This is the third in a series about framing ocean and climate change.
Advocates and experts are familiar with common—but often untrue—tropes about our environment. How can we cut through them and communicate in a way that deepens understanding about the complex science behind environmental change and builds support for the kind of systemic changes that are needed to protect our planet from further damage?
How can we communicate that the state of our climate and oceans affects all of us? That rising carbon dioxide levels in our air and water are the greatest threat to the environment, and that the solutions we need to protect our planet and ourselves must go beyond individual actions and take place at the societal level? And also that the effects of climate change go far beyond ice melt and sea rise and affect systems related to agriculture, disease, and more?
The FrameWorks Institute, a communications think tank in Washington, D.C., has conducted extensive research into these and other questions. It found that we can make a stronger case about ocean and climate change by appealing to a set of key values—ideals that are deeply held and widely shared in American culture.
Values are effective ways to open communications about complex issues because they prime readers and viewers to think about problems and solutions in productive ways. As such, FrameWorks advises nonprofit communicators to “lead with a value”—or, in other words, to open their communications materials or start conversations or speeches with values messages.
FrameWorks makes the same recommendation to those who communicate about climate and ocean change. In research conducted in partnership with the National Network for Ocean and Climate Change Interpretation (NNOCCI) and with support from the National Science Foundation, FrameWorks found that two values—Protection and Responsible Management—were especially effective in priming productive thinking about climate and ocean change. FrameWorks advises advocates to appeal to these values in their communications materials and to focus exclusively on them in short messages.
Of the two, the value of Protection (the idea that we must protect people and places from environmental harm) performed the best, especially when followed by an explanation about how climate change undermines human health. This combination of frame elements boosted support for measures to reduce carbon dioxide more than any other combination and also performed well on support for policies relating to marine protection.
The value of Responsible Management (the idea that we should take a practical, step-by-step approach to take care of our surroundings) also performed well. Moreover, it is a useful tool to counter messages that deny the reality of climate change. When articulating this value, FrameWorks cautions against rebutting these claims directly; research shows that doing so only reinforces them. Instead, use the value to make a more productive, affirmative case about our collective duty to care for our environment. In addition to countering climate denial frames, this value also suppresses the notion that concern for the environment is a radical or fringe position.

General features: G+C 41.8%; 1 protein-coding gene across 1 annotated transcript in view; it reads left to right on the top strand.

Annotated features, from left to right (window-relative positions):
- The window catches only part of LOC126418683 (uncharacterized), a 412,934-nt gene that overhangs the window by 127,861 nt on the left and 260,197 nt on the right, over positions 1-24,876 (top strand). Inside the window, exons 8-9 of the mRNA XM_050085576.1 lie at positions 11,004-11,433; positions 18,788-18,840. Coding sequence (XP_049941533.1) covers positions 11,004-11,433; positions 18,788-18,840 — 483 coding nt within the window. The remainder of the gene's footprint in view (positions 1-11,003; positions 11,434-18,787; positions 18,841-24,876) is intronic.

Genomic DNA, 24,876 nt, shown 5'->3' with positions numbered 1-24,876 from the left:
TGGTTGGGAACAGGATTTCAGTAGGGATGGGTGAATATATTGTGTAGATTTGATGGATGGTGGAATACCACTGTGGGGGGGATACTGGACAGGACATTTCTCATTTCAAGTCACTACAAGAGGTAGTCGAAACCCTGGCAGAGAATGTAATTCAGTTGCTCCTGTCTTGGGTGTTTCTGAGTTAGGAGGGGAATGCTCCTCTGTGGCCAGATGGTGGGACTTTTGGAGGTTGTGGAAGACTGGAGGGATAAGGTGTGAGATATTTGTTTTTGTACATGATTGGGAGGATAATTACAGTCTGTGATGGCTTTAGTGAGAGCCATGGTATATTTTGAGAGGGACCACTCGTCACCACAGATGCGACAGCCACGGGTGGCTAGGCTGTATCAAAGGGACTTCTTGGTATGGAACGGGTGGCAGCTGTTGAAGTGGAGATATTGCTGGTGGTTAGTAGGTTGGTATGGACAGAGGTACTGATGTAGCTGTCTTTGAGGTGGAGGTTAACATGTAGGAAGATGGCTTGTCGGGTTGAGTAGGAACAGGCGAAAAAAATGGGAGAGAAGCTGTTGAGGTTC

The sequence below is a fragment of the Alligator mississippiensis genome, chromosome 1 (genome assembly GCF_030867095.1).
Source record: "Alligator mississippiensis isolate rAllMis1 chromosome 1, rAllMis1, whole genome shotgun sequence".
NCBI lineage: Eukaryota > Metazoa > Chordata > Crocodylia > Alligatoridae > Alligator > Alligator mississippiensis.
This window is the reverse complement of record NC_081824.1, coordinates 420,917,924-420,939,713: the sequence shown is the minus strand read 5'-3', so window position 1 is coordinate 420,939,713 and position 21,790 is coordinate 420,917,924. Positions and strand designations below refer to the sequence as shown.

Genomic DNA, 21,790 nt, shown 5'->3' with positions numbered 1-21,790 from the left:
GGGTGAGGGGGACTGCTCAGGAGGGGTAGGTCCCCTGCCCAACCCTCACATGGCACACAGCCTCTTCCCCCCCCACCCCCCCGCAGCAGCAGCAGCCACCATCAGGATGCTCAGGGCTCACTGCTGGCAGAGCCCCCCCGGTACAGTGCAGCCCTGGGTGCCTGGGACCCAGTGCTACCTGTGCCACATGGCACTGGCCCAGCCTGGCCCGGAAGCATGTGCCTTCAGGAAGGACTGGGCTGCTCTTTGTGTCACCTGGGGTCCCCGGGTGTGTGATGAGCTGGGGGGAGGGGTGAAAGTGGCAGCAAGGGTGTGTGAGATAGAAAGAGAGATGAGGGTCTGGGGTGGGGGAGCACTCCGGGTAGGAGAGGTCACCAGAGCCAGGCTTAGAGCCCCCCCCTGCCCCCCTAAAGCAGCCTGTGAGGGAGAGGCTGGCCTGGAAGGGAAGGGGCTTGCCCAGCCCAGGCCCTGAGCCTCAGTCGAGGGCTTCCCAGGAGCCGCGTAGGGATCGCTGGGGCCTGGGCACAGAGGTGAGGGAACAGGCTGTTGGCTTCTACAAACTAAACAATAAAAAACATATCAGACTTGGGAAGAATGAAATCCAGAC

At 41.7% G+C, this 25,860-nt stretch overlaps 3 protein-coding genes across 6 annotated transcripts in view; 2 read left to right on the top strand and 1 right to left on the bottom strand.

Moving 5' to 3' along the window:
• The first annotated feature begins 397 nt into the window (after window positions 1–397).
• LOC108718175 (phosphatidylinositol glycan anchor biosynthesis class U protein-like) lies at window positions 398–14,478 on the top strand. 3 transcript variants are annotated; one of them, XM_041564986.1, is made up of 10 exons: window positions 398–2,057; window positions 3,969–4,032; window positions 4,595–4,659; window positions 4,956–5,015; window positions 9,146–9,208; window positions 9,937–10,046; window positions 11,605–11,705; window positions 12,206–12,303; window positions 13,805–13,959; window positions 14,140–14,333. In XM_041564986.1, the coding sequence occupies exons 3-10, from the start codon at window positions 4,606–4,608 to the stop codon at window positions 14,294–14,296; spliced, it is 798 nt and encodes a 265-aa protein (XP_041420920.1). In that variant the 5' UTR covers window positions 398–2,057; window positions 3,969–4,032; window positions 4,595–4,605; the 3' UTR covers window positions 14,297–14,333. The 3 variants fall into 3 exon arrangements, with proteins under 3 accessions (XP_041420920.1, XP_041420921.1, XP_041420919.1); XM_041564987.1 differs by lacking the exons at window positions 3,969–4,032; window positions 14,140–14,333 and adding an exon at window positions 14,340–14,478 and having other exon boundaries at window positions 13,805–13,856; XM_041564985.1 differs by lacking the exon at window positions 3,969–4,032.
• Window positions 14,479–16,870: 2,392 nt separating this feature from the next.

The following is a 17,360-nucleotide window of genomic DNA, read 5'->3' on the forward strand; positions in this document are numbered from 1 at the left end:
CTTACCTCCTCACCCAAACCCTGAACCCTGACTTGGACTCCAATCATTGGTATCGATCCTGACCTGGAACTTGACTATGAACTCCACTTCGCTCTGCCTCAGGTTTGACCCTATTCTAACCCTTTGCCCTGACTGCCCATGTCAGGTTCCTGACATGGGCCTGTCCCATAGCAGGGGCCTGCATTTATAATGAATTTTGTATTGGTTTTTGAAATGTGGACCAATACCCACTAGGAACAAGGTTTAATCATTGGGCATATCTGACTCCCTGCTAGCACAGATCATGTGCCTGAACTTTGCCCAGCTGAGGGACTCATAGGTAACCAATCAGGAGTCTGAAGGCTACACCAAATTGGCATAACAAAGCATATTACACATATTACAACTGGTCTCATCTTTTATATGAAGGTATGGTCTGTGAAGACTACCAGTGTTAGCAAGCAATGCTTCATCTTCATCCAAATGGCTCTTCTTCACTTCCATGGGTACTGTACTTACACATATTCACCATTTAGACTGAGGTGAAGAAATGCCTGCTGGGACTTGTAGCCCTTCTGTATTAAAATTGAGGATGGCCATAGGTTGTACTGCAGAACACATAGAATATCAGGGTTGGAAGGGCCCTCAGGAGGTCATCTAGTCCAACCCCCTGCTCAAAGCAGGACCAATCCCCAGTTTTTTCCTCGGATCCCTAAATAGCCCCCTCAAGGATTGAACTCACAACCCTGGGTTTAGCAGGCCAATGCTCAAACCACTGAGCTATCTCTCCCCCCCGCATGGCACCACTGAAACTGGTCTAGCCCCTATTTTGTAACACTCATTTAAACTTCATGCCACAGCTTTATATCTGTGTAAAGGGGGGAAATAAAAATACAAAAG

These aren’t the only effective values to use when communicating about the environment. Earlier research found that the values of Interconnection (the idea that ocean, land, and human activity affect and can harm one another) and Innovation (the idea that we have the ability to solve difficult problems with innovation and ingenuity) are also productive.
FrameWorks advises communicators to use these values in longer pieces and with other frame elements. The idea behind Interconnection (that the fate of the planet and of ourselves is interconnected) is “felt deeply but understood shallowly,” according to FrameWorks. In other words, people agree with this assertion but can’t support it with examples.
Pairing it with a detailed explanation about how climate change is disrupting nature’s “delicate balance” helps people understand this value more deeply. As Julie Sweetland, FrameWorks’ vice president for strategy and innovation, notes, this value can be used to communicate “the connection between human practices and their impacts on marine life and habitats” and to call on people to do “a better job of leaving the oceans in good shape for the next generation.”
Research also shows that appealing to Innovation, meanwhile, can overcome fatalistic attitudes about challenging problems because it triggers a sense of hope and faith in collective action. It also taps into cherished beliefs about Americans as problem solvers. This value is most effective when followed by a discussion of solutions that can work to mitigate environmental problems, FrameWorks found. One note of caution, though: Don’t suggest that “science will save us” when using this value because it might cause “ordinary” people to disengage. Also, highlight innovative approaches that align with the systemic solutions that are needed to mitigate climate change.
As Dr. Sweetland notes in her article, appealing to Innovation can communicate our “history of being resourceful, clever, and thoughtful to solve problems and generate new ideas.” Use it to urge the audience to “phase out old technologies and practices that contribute to climate change and start supporting energy innovations that benefit both our ecosystems and our economy.”
For more information about how and why these values advance and enhance environmental communications, read How to Talk about Climate Change and the Ocean, a MessageMemo produced by the FrameWorks Institute. Click here for more resources about effective environmental communications frames. And read the first and second posts in this series.